NEW YORK TIMES REPORTER DONALD MCNEIL SAYS PAPER TWISTED HIS ARM INTO RESIGNING. Times executive editor Dean Baquet said privately McNeil wasn’t a racist.
The Medium post also suggests that the New York Times union was unwilling to defend McNeil. The union “was deeply split over my case,” McNeil said, so “I decided I needed my own lawyer.” As the Washington Free Beacon reported last month, the union even exploited U.S. labor law to up the pressure on McNeil.
While McNeil said he still considers Baquet a friend, he had harsher words for Charlotte Behrendt, the human resources official who oversaw the investigation into his conduct. “She makes the Times newsroom more like North Korea every day,” he said in a follow-up Medium post, quoting an email he had sent to a friend.
Behrendt herself had used the n-word while grilling McNeil about the Peru incident. “I flinched a little as she said it,” McNeil said, recounting a meeting at which he and Bill Baker, the New York Times union chair, were present. “[M]ostly because Bill, who was sitting next to me, is black.”
Neither Baquet nor Behrendt responded to requests for comment.
McNeil’s Medium articles (which I assume are the first draft of a memoir in progress) are well worth your time – they read like watching a car crash happen in very slow motion, including this moment:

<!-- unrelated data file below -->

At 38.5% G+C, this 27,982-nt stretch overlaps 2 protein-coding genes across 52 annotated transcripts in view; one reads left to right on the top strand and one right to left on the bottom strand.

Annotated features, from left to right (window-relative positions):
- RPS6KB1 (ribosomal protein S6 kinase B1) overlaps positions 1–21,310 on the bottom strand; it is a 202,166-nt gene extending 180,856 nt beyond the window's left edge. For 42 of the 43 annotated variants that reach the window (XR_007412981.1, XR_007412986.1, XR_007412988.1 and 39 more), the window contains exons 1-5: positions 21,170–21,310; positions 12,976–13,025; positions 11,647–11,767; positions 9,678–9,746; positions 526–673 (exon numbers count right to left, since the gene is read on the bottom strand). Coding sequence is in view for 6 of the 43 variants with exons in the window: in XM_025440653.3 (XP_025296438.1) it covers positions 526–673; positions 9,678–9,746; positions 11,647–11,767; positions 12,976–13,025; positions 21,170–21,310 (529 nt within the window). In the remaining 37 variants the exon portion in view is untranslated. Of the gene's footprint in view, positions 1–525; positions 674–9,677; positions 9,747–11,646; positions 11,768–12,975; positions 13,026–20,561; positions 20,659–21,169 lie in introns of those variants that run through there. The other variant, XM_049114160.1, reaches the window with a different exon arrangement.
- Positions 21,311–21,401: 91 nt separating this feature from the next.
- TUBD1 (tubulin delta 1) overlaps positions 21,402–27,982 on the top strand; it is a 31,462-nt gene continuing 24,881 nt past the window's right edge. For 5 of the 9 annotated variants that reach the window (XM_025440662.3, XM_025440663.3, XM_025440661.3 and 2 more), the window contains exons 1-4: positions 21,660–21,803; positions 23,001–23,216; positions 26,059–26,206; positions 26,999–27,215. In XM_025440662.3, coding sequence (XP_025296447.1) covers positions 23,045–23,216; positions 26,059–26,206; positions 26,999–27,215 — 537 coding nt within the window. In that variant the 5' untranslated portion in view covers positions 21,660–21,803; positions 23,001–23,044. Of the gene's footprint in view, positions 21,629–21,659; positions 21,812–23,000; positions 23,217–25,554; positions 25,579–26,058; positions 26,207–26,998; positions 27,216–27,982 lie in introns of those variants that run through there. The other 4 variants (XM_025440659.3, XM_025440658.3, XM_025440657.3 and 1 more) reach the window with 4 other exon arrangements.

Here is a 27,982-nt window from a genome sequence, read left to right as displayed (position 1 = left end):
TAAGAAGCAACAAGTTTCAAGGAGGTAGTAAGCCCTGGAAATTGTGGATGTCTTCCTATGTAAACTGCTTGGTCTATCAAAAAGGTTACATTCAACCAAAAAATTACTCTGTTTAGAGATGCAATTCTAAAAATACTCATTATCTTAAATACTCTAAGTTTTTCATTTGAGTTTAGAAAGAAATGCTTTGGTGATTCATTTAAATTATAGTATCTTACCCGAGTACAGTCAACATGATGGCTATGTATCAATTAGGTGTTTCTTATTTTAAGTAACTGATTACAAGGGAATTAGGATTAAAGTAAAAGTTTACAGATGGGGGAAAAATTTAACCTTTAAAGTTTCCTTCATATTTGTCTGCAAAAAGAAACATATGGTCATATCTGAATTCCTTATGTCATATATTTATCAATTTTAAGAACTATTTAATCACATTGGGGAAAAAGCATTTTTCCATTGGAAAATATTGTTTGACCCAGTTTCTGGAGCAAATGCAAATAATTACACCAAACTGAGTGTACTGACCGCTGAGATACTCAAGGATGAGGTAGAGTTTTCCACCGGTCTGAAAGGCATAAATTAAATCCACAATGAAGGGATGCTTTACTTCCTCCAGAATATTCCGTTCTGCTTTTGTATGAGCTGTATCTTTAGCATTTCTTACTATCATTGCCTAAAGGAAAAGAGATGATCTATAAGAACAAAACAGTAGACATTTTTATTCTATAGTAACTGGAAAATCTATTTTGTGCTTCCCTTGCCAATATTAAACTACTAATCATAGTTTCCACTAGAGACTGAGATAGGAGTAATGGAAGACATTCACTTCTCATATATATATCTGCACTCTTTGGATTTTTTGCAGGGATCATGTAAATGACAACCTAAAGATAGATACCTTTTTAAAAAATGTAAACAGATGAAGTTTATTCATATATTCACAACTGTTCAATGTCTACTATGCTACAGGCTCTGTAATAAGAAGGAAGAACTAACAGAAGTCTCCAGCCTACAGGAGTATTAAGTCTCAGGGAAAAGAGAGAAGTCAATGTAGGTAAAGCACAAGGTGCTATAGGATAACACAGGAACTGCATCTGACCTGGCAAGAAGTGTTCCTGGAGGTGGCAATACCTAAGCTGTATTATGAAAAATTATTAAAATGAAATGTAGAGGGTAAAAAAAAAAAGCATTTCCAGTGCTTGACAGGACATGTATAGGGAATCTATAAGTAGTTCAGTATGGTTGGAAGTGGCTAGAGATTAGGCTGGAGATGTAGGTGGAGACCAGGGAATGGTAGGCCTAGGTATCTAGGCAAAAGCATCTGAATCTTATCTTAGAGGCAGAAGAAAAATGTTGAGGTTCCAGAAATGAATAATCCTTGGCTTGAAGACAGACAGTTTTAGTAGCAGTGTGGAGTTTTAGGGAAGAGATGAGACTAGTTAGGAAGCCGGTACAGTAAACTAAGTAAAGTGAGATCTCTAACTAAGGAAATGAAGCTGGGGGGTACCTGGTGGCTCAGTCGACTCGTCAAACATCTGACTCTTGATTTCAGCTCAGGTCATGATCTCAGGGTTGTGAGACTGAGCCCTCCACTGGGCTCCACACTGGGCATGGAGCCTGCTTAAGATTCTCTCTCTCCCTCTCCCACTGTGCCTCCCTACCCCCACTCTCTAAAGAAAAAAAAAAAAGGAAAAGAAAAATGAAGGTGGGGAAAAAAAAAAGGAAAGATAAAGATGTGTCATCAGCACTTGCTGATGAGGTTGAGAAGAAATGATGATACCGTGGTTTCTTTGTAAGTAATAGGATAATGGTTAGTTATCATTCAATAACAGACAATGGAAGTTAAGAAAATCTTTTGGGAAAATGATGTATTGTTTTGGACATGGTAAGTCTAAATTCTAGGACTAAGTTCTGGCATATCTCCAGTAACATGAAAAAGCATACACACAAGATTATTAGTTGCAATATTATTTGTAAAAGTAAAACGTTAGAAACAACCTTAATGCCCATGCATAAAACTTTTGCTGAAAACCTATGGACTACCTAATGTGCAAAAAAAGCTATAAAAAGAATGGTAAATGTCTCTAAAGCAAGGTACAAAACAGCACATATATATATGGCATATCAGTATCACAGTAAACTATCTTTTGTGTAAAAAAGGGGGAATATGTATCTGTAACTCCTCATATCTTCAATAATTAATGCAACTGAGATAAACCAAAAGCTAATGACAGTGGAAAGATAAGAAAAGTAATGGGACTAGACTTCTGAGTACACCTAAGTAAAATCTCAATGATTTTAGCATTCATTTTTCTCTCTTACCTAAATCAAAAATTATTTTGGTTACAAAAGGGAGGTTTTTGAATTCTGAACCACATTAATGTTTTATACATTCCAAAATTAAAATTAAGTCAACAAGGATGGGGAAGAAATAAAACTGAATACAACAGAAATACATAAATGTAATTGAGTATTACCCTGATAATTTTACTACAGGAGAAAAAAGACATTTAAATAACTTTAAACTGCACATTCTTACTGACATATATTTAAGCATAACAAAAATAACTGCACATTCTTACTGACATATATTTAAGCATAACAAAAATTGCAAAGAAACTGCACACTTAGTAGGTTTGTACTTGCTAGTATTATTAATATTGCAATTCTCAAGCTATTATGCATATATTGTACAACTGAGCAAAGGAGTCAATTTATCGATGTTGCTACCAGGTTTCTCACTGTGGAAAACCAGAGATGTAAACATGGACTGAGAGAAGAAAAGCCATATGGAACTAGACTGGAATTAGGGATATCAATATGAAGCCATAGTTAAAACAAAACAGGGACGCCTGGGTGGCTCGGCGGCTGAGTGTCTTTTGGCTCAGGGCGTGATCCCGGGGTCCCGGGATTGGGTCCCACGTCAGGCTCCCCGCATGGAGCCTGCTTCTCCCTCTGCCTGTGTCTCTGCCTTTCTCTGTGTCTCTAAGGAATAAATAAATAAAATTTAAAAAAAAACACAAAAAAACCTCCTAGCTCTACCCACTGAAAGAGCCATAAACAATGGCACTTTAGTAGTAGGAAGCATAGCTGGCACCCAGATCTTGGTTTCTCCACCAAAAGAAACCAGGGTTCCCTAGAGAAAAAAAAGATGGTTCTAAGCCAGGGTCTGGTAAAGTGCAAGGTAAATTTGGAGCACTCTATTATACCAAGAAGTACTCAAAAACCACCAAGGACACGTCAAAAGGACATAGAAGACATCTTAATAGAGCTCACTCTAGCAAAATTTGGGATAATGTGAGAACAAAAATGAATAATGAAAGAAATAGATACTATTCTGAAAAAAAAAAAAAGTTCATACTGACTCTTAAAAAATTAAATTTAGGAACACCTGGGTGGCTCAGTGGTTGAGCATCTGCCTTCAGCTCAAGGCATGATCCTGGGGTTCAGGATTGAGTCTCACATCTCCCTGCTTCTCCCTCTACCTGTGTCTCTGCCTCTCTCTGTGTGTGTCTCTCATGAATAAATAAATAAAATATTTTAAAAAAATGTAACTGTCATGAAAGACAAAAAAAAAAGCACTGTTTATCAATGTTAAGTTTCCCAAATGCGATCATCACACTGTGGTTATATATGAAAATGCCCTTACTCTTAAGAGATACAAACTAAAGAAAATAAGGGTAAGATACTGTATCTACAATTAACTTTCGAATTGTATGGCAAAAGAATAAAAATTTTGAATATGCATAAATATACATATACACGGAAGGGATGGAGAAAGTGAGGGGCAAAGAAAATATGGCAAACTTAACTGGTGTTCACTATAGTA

As I remember it, Dean started off by saying “Donald, you had a great year — you really owned the story of the pandemic….”
As soon as I realized he was talking in the past tense, I became tense and started taking notes.
“Donald, I know you,” he went on. “I know you’re not a racist. We’re going ahead with your Pulitzer. We’re writing to the board telling them we looked into this two years ago.”
“But Donald, you’ve lost the newsroom. People are hurt. People are saying they won’t work with you because you didn’t apologize.”
“I did write an apology,” I said. “I sent it to you Friday night. I sent another paragraph on Saturday morning. Didn’t you get it?”
Dean didn’t answer.
“I saw it,” Carolyn said.
“But Donald,” Dean said, “you’ve lost the newsroom. A lot of your colleagues are hurt. A lot of them won’t work with you. Thank you for writing the apology. But we’d like you to consider adding to it that you’re leaving.”
“WHAT?” I said loudly. “ARE YOU KIDDING? You want me to leave after 40-plus years? Over this? You know this is bullshit. You know you looked into it and I didn’t do the things they said I did, I wasn’t some crazy racist, I was just answering the kids’ questions.”
“Donald, you’ve lost the newsroom. People won’t work with you.”
“What are you talking about?” I said. “Since when do we get to choose who we work with?”
“Donald, you’ve had a great year, you’re still up for a Pulitzer.”
McNeil’s Medium articles are also a vivid reminder of who America’s true Newspaper of Record is, these days: